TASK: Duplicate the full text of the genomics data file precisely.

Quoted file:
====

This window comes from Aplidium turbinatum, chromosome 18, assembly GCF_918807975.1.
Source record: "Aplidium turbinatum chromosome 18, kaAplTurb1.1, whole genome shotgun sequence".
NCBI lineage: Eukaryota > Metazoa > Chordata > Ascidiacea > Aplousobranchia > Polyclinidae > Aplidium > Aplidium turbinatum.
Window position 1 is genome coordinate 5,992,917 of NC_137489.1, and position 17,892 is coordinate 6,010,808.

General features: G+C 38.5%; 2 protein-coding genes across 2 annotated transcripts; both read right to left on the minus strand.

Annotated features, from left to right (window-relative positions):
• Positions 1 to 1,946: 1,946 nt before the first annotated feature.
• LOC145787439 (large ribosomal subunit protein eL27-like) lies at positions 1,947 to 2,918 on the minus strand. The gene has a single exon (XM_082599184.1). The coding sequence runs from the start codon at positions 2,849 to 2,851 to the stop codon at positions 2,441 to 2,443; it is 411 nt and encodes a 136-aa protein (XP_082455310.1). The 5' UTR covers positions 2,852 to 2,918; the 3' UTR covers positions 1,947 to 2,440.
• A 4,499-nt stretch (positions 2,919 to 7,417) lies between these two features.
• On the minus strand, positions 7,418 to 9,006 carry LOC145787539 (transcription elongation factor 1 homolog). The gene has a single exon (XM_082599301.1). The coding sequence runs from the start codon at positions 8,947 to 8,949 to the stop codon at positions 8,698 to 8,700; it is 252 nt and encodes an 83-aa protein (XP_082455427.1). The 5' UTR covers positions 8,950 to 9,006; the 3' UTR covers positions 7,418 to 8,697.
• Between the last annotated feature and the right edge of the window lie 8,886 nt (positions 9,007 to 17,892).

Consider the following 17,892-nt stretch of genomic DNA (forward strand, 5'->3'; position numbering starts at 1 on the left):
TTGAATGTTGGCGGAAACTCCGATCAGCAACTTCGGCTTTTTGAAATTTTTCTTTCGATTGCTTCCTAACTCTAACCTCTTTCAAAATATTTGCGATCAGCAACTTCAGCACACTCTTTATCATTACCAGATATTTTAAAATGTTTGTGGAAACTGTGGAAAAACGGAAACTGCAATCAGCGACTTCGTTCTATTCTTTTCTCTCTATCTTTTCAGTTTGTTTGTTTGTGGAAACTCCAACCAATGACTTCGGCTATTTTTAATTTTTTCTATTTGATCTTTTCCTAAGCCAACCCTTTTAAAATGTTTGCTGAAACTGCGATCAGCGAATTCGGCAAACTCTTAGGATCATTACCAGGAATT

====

This window comes from Aplidium turbinatum, chromosome 18, assembly GCF_918807975.1.
Source record: "Aplidium turbinatum chromosome 18, kaAplTurb1.1, whole genome shotgun sequence".
NCBI lineage: Eukaryota > Metazoa > Chordata > Ascidiacea > Aplousobranchia > Polyclinidae > Aplidium > Aplidium turbinatum.
Window position 1 is genome coordinate 5,992,917 of NC_137489.1, and position 17,892 is coordinate 6,010,808.

General features: G+C 38.5%; 2 protein-coding genes across 2 annotated transcripts; both read right to left on the minus strand.

Annotated features, from left to right (window-relative positions):
• Positions 1 to 1,946: 1,946 nt before the first annotated feature.
• LOC145787439 (large ribosomal subunit protein eL27-like) lies at positions 1,947 to 2,918 on the minus strand. The gene has a single exon (XM_082599184.1). The coding sequence runs from the start codon at positions 2,849 to 2,851 to the stop codon at positions 2,441 to 2,443; it is 411 nt and encodes a 136-aa protein (XP_082455310.1). The 5' UTR covers positions 2,852 to 2,918; the 3' UTR covers positions 1,947 to 2,440.
• A 4,499-nt stretch (positions 2,919 to 7,417) lies between these two features.
• On the minus strand, positions 7,418 to 9,006 carry LOC145787539 (transcription elongation factor 1 homolog). The gene has a single exon (XM_082599301.1). The coding sequence runs from the start codon at positions 8,947 to 8,949 to the stop codon at positions 8,698 to 8,700; it is 252 nt and encodes an 83-aa protein (XP_082455427.1). The 5' UTR covers positions 8,950 to 9,006; the 3' UTR covers positions 7,418 to 8,697.
• Between the last annotated feature and the right edge of the window lie 8,886 nt (positions 9,007 to 17,892).

Consider the following 17,892-nt stretch of genomic DNA (forward strand, 5'->3'; position numbering starts at 1 on the left):
TTGAATGTTGGCGGAAACTCCGATCAGCAACTTCGGCTTTTTGAAATTTTTCTTTCGATTGCTTCCTAACTCTAACCTCTTTCAAAATATTTGCGATCAGCAACTTCAGCACACTCTTTATCATTACCAGATATTTTAAAATGTTTGTGGAAACTGTGGAAAAACGGAAACTGCAATCAGCGACTTCGTTCTATTCTTTTCTCTCTATCTTTTCAGTTTGTTTGTTTGTGGAAACTCCAACCAATGACTTCGGCTATTTTTAATTTTTTCTATTTGATCTTTTCCTAAGCCAACCCTTTTAAAATGTTTGCTGAAACTGCGATCAGCGAATTCGGCAAACTCTTAGGATCATTACCAGGAATT